The FHA's default and delinquency rates fall between subprime and prime rates. In the Mortgage Bankers Association's most recent National Delinquency Survey, FHA foreclosure starts stood at 0.91%, much higher than the 0.22% rate for prime fixed-rate loans, but much lower than subprime fixed-rate loans at 1.52% and subprime adjustable-rate mortgages at 5.29%.

In 2007, the FHA's liability for loan guarantees amounted to $7 billion, an increase from $3 billion in 2006. With its portfolio continuing to increase, this liability will rise, but so will income from its initial premiums. In the FHA's report to the Office of Management and Budget, the FHA projected its premiums would continue to cover its liabilities in 2009, but only narrowly.

FHA only provides "guidelines" for who can benefit from an FHA loan. Glavin said the agency allows individual lenders to independently define what a "first-time home buyer" means, and also to decide whether a borrower is creditworthy.

FHA loans have no minimum credit score and no income cap. The only rock solid requirement is a 3% down payment; some politicians are also proposing to lower this to 1.5%, and others advocate zero payment.

Regardless of credit risk or how much equity a homeowner has, FHA borrowers pay a flat initial premium of 1.5%. On a $200,000 loan, the premium works out to $3,000. The borrower then pays an annual premium of 0.5%, in this case, $1,000 a year.

But while 0.5 % is also a fairly standard insurance rate in the private mortgage insurance market, the FHA does not have an average portfolio of borrowers. Once home prices stopped rising, FHA continued insuring homes with less than 95% equity. In 2006 and 2007, the insuring of homes with minimal equity continued--75% and 78% of the loans it insured were in this high-risk group.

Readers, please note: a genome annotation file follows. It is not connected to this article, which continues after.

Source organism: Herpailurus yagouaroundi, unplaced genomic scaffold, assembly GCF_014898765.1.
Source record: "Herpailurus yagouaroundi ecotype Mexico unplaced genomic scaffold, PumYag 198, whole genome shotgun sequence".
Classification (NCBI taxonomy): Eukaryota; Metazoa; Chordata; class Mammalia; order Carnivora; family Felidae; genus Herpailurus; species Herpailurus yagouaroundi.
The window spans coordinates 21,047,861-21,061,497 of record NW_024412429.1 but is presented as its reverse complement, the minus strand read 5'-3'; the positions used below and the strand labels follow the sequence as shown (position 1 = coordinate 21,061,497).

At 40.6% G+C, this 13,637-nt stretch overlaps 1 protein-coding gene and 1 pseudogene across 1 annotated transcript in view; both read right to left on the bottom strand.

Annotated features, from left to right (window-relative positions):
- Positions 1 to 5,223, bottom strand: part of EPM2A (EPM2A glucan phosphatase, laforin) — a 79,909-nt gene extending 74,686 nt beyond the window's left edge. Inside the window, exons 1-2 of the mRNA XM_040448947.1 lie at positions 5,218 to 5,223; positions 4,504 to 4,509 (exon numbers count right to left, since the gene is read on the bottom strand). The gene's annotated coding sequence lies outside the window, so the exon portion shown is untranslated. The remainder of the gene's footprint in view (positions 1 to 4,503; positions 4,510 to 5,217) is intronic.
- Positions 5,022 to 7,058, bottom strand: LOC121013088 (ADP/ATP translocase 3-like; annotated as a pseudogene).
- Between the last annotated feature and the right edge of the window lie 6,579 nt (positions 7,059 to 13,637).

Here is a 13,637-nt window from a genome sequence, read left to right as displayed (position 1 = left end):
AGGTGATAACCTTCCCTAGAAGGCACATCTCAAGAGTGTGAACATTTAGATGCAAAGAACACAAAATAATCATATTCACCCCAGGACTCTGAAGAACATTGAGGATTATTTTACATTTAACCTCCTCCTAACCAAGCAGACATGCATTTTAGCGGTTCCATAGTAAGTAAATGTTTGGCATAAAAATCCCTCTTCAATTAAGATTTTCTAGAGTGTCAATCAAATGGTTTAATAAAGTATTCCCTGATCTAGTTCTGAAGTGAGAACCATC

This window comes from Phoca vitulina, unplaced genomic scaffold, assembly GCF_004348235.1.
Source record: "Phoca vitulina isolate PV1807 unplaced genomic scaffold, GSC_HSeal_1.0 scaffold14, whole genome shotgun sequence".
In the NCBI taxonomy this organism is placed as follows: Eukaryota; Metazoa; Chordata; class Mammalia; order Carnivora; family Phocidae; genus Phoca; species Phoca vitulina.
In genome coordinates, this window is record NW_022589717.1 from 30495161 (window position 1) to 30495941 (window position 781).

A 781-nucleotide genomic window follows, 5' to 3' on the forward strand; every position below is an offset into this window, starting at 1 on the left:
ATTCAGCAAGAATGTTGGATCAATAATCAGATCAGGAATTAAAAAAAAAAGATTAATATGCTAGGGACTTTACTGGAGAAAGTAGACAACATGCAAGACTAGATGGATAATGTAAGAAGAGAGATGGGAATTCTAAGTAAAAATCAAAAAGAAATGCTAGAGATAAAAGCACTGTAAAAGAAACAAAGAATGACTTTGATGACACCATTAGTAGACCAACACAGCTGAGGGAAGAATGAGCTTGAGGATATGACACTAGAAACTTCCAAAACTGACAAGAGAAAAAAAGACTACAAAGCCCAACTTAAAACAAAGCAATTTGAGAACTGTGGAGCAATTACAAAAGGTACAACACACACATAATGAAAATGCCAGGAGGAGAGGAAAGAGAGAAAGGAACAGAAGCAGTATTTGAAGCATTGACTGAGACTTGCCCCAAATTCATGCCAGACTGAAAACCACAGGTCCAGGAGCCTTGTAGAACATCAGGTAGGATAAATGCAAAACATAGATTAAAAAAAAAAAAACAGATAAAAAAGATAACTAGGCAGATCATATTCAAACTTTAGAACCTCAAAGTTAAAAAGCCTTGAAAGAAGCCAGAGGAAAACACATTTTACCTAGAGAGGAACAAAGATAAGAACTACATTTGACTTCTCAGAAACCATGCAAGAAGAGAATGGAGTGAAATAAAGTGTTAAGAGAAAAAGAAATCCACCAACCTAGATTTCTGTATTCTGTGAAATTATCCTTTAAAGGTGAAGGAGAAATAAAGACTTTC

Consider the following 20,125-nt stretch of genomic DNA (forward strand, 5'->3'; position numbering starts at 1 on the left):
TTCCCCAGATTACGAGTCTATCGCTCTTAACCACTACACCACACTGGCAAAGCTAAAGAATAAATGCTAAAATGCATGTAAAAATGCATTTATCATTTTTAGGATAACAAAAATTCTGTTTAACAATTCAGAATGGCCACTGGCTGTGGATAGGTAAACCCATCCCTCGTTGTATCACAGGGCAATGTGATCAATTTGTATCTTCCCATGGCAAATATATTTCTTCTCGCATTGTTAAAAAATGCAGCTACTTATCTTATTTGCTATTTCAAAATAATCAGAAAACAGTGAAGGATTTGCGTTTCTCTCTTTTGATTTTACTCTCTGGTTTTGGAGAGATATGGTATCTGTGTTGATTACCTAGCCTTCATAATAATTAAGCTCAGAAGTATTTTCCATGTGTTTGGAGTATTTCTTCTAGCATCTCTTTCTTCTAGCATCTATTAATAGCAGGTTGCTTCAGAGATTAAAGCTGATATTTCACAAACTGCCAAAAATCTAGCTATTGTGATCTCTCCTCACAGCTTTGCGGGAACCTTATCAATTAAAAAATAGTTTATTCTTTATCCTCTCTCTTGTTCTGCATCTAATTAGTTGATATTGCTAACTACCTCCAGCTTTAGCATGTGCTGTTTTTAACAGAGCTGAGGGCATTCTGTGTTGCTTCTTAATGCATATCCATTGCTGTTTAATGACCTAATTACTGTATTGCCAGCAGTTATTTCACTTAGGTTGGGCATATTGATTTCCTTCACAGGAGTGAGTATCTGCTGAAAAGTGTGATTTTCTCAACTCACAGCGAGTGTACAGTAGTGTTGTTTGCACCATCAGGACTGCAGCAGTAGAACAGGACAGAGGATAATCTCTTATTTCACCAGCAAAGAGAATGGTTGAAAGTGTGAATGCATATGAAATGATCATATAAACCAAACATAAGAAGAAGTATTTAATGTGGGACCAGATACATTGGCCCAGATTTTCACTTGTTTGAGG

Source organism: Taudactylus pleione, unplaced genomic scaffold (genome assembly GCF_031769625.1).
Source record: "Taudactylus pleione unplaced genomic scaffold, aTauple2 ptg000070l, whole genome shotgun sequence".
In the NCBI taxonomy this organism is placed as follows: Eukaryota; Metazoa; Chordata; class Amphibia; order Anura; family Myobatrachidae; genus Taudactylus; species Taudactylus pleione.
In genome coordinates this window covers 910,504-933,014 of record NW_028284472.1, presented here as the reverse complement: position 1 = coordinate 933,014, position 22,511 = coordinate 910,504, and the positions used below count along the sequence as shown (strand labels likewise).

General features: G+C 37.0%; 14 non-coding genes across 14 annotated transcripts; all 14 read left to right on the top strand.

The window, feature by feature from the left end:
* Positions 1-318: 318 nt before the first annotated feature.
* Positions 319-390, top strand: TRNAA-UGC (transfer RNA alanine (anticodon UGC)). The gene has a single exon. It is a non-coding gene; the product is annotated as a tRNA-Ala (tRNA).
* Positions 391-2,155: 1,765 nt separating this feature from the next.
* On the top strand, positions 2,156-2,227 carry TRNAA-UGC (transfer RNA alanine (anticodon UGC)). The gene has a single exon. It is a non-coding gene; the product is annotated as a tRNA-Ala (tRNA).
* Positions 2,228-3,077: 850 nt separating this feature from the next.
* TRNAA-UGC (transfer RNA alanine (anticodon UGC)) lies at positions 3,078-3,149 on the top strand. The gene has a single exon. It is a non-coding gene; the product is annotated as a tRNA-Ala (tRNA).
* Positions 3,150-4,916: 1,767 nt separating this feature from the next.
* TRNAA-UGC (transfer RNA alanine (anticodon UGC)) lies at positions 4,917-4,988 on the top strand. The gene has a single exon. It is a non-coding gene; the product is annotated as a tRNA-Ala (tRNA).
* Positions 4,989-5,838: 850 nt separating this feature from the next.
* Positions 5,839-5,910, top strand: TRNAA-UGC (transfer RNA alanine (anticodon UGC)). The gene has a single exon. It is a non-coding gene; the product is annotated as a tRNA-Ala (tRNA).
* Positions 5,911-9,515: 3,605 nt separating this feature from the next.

The FHA is pressing Congress for permission to adjust insurance premiums to reflect risk. Glavin said that with increased volume, the inability to factor in the likelihood of default could create real solvency problems for the FHA down the road.

Nonetheless, the Department of Housing and Urban Development defends the FHA's practices.

"It's reasonable risk and it's compassionate, given the circumstances that we find ourselves in," says HUD spokesman Brian Sullivan.

Taxpayers had better hope he's right. As FHA's Glavin points out: "Now that subprime financing has dried up, you will see more of those borrowers in FHA loans--because we are virtually the only game in town."